On Wed, 2003-06-11 at 15:12, Tom Cernius wrote:
> I am porting my first PCI driver for a PCI card hosted by the AMD Db1500
> "Zinfandel" development board.
> This driver had been previously working on another host, where
> CONFIG_PCI_AUTO was not enabled.
> My PCI card REQUIRES 0xFF000000 and 0x90000000 be programmed into BAR0
> and BAR1 respectively.
> My PCI card has nothing programmed into BAR0 and BAR1 at power-up.
> My host Linux kernel was built with CONFIG_PCI, CONFIG_NEW_PCI, and
> CONFIG_PCI_AUTO turned on in the .config file.
Why the 0xFF000000 and, in general, the hardcoded addresses?
Which kernel are you using?
> I noticed that during boot, the kernel tickles my devices BAR's and
> then writes these BARs with addresses in the range of
> 4000 0000 thru 43FF FFFF
> I have tried everything and although I am able to write the proper
> (0xFF00 0000 and 0x9000 0000) addresses into the BAR's,
> I have been unable to successfully read anything from my PCI cards CPU
> Register/Sdram space.
No, that's not going to work. I'll elaborate below.
> I suspect that it is NOT possible to use hardcoded PCI BAR addresses
> with the MIPS processor AND CONFIG_PCI_AUTO turned on,
> as the kernel expects (and configures the PCI BARS of) PCI devices to
> reside in the address space 0x4000 0000 thru 0x43FF FFFF ??
Just to be clear, there's nothing MIPS generic about these addresses.
They are Au1500 specific with a doze of arbitrary chose on my part. The
addresses can be changed, carefully :)
> I tried disabling the device, updating my BARS, reenabling in the
> driver code (a loadable module).
> I tried writing the BARS just prior to tickling in the
> linux/arch/mips/kernel/pci_auto.c code.
> I tried writing the BARS as soon as my device/vendor id are detected
> also in the linux/arch/mips/kernel/pci_auto.c code.
OK, none of that will work the way you're doing it. Here's the problem:
The PCI space on the Au1500 SOC is addresses with 36bit physical
addresses. The PCI noncachable memory space available for PCI devices is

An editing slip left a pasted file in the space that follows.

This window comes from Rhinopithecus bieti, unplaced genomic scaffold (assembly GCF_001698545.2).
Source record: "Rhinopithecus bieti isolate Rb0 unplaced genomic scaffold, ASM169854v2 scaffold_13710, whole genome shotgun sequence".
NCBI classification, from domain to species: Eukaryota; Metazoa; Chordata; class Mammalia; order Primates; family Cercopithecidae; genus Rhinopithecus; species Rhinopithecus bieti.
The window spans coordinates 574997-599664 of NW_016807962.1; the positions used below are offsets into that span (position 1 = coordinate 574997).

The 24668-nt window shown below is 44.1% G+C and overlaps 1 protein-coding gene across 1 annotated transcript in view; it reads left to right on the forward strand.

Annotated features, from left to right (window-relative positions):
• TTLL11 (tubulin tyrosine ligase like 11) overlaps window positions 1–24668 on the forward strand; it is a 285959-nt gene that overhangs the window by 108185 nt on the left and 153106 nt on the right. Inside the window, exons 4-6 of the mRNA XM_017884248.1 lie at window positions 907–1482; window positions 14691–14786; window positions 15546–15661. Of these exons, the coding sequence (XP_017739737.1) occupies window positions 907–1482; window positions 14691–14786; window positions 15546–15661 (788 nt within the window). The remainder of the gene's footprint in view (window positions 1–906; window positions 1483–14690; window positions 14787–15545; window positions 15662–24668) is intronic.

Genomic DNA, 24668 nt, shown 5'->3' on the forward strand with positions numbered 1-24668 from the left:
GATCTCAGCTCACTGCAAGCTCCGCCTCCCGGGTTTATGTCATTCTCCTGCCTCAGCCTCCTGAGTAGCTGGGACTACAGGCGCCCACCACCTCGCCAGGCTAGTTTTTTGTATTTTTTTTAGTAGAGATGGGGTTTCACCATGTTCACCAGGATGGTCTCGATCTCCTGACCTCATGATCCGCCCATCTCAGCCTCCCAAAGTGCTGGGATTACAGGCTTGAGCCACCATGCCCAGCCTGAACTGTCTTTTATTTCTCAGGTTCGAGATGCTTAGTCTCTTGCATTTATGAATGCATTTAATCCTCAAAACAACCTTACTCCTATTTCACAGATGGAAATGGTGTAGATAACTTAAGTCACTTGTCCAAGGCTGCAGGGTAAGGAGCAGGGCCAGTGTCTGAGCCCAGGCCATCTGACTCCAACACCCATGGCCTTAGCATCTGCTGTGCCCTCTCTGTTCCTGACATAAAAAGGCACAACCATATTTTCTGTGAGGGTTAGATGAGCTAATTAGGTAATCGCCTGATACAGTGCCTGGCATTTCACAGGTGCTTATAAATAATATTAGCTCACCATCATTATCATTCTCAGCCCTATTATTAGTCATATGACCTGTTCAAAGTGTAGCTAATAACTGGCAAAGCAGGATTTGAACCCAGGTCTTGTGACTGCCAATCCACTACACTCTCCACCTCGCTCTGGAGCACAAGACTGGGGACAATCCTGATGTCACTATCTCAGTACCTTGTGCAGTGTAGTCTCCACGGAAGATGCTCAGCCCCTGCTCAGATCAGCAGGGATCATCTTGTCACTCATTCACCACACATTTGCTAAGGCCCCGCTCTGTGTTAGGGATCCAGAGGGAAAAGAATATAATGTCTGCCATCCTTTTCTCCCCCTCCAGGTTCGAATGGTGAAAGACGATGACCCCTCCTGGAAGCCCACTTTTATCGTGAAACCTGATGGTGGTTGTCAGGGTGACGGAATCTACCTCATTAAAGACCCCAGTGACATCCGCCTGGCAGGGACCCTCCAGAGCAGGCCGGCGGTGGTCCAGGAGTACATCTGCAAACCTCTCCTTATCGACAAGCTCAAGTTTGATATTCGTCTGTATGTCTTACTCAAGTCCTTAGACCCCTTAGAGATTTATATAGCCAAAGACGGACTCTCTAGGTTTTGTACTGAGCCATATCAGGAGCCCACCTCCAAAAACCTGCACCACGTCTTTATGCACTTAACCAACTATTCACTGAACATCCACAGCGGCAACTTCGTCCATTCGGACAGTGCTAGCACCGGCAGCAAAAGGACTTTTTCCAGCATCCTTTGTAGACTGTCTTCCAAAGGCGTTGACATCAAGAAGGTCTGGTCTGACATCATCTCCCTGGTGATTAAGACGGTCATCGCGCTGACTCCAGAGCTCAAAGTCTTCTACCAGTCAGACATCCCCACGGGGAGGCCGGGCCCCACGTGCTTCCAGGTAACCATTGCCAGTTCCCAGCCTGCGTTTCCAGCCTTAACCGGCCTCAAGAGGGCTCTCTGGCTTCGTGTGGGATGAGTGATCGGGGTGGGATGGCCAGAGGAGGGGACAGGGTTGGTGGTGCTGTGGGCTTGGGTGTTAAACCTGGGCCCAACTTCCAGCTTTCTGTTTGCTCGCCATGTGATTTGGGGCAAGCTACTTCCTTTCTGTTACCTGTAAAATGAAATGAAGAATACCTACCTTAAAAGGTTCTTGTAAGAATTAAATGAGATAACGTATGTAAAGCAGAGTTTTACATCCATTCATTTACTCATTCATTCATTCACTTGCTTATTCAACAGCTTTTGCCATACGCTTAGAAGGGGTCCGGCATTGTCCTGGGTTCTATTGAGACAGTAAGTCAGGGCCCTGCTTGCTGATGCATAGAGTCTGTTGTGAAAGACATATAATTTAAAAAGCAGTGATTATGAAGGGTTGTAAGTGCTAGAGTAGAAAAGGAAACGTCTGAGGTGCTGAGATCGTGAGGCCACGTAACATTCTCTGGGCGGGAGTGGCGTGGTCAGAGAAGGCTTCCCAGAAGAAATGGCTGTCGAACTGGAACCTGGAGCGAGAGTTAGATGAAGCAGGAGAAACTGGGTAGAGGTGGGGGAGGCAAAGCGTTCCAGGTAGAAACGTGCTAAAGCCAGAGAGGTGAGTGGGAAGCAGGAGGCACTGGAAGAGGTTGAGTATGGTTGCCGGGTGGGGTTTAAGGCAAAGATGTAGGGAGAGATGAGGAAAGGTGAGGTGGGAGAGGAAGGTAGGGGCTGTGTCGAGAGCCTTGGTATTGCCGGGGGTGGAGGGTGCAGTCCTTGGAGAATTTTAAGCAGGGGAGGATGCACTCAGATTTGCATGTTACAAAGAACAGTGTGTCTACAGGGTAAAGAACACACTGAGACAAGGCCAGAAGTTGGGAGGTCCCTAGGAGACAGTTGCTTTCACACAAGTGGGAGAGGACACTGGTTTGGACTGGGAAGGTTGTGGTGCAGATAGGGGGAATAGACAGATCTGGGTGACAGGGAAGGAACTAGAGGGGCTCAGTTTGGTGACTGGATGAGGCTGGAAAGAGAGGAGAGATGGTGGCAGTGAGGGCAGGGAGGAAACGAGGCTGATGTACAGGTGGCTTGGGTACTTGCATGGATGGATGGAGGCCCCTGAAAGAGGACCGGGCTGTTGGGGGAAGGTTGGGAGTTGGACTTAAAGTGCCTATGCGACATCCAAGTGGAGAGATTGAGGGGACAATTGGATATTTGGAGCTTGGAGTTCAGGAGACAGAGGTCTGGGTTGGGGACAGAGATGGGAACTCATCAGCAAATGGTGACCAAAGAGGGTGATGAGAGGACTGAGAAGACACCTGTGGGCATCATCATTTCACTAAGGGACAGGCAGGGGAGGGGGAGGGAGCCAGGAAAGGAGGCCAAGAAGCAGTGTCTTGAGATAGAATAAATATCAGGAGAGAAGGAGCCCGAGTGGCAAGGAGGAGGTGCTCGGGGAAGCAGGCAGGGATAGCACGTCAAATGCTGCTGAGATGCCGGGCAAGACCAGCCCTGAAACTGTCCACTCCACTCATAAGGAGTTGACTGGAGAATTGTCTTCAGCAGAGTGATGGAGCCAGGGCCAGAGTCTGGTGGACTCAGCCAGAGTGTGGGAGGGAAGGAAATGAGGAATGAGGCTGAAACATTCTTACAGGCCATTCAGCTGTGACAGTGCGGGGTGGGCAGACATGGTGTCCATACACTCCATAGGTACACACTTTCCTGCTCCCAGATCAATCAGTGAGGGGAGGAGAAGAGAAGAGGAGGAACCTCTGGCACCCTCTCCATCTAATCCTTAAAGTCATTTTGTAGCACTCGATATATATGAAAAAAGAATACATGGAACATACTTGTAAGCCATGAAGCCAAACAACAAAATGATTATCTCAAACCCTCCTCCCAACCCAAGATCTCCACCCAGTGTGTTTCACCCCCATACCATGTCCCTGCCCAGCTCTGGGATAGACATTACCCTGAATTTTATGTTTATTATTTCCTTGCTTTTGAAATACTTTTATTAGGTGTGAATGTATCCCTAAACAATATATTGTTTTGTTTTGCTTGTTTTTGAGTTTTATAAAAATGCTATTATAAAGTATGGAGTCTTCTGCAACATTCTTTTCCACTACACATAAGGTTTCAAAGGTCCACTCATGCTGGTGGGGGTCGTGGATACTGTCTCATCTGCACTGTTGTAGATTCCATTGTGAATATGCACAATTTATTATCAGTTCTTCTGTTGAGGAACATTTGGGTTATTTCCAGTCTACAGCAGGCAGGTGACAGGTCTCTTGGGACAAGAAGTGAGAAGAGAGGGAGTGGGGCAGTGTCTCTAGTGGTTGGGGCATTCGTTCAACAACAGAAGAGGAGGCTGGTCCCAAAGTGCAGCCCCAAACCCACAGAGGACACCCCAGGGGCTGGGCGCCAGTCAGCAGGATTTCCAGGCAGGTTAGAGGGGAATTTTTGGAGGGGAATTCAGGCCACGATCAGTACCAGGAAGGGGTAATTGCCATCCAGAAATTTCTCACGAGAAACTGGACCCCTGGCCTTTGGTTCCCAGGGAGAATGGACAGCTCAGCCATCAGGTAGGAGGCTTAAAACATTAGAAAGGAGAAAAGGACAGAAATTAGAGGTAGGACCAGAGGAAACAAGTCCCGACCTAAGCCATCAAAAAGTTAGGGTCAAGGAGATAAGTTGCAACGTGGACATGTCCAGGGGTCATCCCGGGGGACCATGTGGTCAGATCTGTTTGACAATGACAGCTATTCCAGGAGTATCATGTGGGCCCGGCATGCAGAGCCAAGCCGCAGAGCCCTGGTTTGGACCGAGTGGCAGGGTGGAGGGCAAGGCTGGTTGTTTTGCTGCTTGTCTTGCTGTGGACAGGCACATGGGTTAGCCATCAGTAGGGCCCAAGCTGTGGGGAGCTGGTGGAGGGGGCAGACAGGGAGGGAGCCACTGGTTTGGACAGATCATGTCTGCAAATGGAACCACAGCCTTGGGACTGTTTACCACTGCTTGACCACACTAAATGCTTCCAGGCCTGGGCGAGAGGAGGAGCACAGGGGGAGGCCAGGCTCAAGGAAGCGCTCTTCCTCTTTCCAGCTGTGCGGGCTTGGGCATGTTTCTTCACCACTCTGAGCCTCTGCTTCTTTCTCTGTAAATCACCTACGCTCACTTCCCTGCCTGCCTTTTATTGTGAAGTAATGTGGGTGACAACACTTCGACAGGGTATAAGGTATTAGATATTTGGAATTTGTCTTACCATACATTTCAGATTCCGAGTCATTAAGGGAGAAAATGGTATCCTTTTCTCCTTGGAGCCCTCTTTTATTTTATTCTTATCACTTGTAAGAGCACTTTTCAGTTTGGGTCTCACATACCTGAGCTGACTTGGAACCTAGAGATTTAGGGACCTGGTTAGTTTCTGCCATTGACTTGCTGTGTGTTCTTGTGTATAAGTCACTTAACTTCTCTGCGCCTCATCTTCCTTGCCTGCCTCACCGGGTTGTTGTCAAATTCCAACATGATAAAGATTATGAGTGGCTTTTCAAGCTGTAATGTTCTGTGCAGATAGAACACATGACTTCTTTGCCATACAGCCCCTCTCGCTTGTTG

0x4 0000 0000 to 0x5 0000 0000. But, you can't write those addresses in
a BAR and device drivers read the address and try to do an ioremap on
it. What I did was this:
- set pci memory start address to 0x4 4000 0000
- set pci memory end address to 0x4 43FF FFFF
These variables are in include/asm-mips/au1000.h. If you take a look at
arch/mips/au1000/common/pci_ops.c, you'll see that in the
pci_mem_resource structure these addresses are truncated to 32 bit:
- 0x4000 0000 and 0x43FF FFFF. These are the addresses that the pci auto
code sees and programs in the BARs.
When a device driver reads the resource value, 0x4000 0000 for example,
and calls ioremap on that address, the "fixup_bigphys_addr()" function
will get called in __ioremap() in arch/mips/mm/ioremap.c. That function
will detect that 0x4000 0000 falls within the pci memory window, and
"fix it up" to the proper 36 bit physical address. In other words, it
will return 0x4 4000 0000 so that 0x 4 4000 0000 can be remapped instead
of 0x4000 0000 so you can access the pci memory window. The actual
physical pci address the SOC will put on the bus will be 0x4000 0000 and
since that's what's programmed in the BAR, the device will respond to
The way you're approaching the problem is bypassing the entire
"fixup_bigphys_addr()" (the function is in setup.c) mechanism and it has
no chance or working.
In theory I think you should be able to do what you need. Suppose you
bypassed pci_auto altogether, for example, and you hardcoded the BARs in
setup.c. One of your bars will be 0xFF000000 the other 0x90000000 (are
both of these supposed to be pci memory addresses?). You need to fixup
those addresses so that when ioremap is called with such an address, the
32 bit address will be fixed up to a 36 bit address and it's that
address that will get remapped. For example, if a device driver calls
ioremap with 0x9000 0000, you have to detect that address in the
fixup_bigphys_addr() function, and return 0x4 9000 0000. Then when you
use the returned virtual address to access the memory window, the CPU
will understand this virtual address to translate to a PCI mem address
and in turn it will put 0x9000 0000 on the bus. That should give you
access to your device.